John Donne uses conceit in his poetry so wisely, as deep and careful study of Donne’s poetry shows that Donne’s use of conceits is unique and superb. Though some other very prominent poets of English Literature have made a very good use of conceits yet Donne’s implementation of conceits excels from all the other poets of using this genre. A definition of a conceit shows that a simile or comparison between two dissimilar things is a conceit.
The conceits may be brief or extended or elaborated one. Conceits are unusual and fantastic similes and comparisons which indicate similarity between dissimilar objects, but conceits emphasis the strong element of unlikeness and the violence or strain used in bringing together dissimilar objects. It can be well illustrated by an example that comparing the cheeks of the beloved to a rose is an image, while comparing the cheeks to a rose because. they have lost their colour and are bleeding from thorns, is a conceit.
It is one of the best traits of John Donne art of writing that he often makes use of such kind comparison makes use of such kind comparisons e.g. in his famous love poem of ‘A Valediction: Forbidding Mourning’, . he compares the lovers to the two legs of a compasses. In his another poem, “The Flea”, there is also a very sharp conceit: when he turns the flea as a marriage bed and marriage temple – because it has sucked the blood of his beloved. As it is well acknowledged that Donne always uses very learned conceits, which proves the fact that Donne is a man of learning and he has the knowledge of a wide range of subjects such as science, philosophy, mathematics, astronomy and exploration. After studying his poetry, one finds a touch of intellectuality and literary learning.
It can be termed as one of his great characteristics of his poetry that he always used far-fetched images against Elizabethan conventions boldly and openly; as “A Valediction of Weeping” employs images from a variety of sources. The lover’s tears are like precious coins because they bear the stamp of the beloved, the tears are “pregnant of thee”, it is really a complex image. On the next stage, he compares the tears of the beloved to the moon which shows the surprising and complex images.
Now, there is no doubt in saying that Donne’s love poems and religious poems consist of deep conceits. How deep this conceit is in the poem “Batter my Heart”, where he compares himself to a usurped town. At another place, he wants God to “ravish” him so that he may be “chaste”. In the poem of, “The Ecstasy”, we see that the lover’s souls are compared to two equal armies confronting and negotiating with each other.
Donne uses every conceit at the very right place where it is required and there is not any conceit which is out of place or irrelevant. Some critics have strongly criticised this point that Donne’s conceits are quite far-fetched and so they are quite out of place. But it is a fact that his images cannot be condemned for being far-fetched because they stimulate one to think and ponder. They give the readers an awareness of the new angles from which an experience can be viewed.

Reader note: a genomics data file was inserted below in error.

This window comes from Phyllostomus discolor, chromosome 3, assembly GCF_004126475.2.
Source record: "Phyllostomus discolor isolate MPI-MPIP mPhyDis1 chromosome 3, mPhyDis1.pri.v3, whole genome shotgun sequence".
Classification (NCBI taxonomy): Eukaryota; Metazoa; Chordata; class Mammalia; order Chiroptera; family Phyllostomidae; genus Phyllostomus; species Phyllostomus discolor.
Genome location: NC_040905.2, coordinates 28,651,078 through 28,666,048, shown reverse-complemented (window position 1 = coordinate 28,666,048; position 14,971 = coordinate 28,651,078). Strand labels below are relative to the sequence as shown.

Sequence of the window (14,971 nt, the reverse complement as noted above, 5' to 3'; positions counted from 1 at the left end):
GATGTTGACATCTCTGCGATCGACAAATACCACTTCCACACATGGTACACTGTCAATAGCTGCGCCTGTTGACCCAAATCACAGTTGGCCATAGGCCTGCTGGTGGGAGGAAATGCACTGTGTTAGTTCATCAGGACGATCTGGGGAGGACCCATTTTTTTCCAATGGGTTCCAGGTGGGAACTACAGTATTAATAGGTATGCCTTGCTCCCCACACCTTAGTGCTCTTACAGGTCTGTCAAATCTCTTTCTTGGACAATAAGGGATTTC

Donne is always of the view that there would not be any woman in the world both beautiful and loyal or true. This very point of view, he elaborates in the poem “Go and Catch a Falling Star”. But it is worthy to note here that Donne’s conceits are not pieces of decoration but they are functional and serve to illustrate and persuade the others: In “The Sun Rising”, the poet and his beloved symbolize the whole world and all its rulers. In simple words, it means to say that the sun which is shining on their small room will be warming the whole world. Though it is a far-fetched conceit yet we cannot deny its logicality. He illustrates it by the means of supremacy of love.
Poets use the conceits as the weapons to show their skill of learning and knowledge because these are always hidden in the inner thoughts of the poet which he wants to elaborate or to make the readers understand. As, far as the matter of Donne’s conceits is concerned, these are admired for their novelty and realism. Their intellectual tone is matchless and Donne is the only one who stands single in this field. His conceits are also charming and eye-catching. In “A Valediction: Forbidding Mourning”, we see that the separation between husband and wife is not troublesome for Donne because according to him it is like the movement of one leg of the compass while the other leg is fixed at the center. Here, he argues that the rotating side of the compass must return to the base and join the other side ultimately, as such there is no need to mourn.
There is no doubt in saying that to some extent John Donne conceits or images are full of complexity and obscurity because these bring together the opposites of life i.e., body and soul, earth and heaven, the bed of lovers and the universe, and life and death. The readers of the new generation and the people of the present age feel a difficulty in understanding these medieval images and the outclass fertility of Donne’s mind. Oftenly the readers are confused and bewildered due to his smooth movement of the mind. There are required a shrewd, deep and profound learning, knowledge and intellectuality to understand the hidden and deep meanings of Donne’s poetry.
There is no exaggeration in saying that a person of profound understanding may judge Donne’s clever conceits but a student or reader of ordinary caliber and average capability cannot follow or understand Donne’s far-fetched objects and concepts which are juxtaposed in conceits. In brief, we can say that there is no doubt that Donne’s imagery of conceits proves to be a hurdle in the way of the understanding of the common readers and the average students but one cannot deny the importance, integrity; significance, fame and popularity of his conceits, used in his poetry.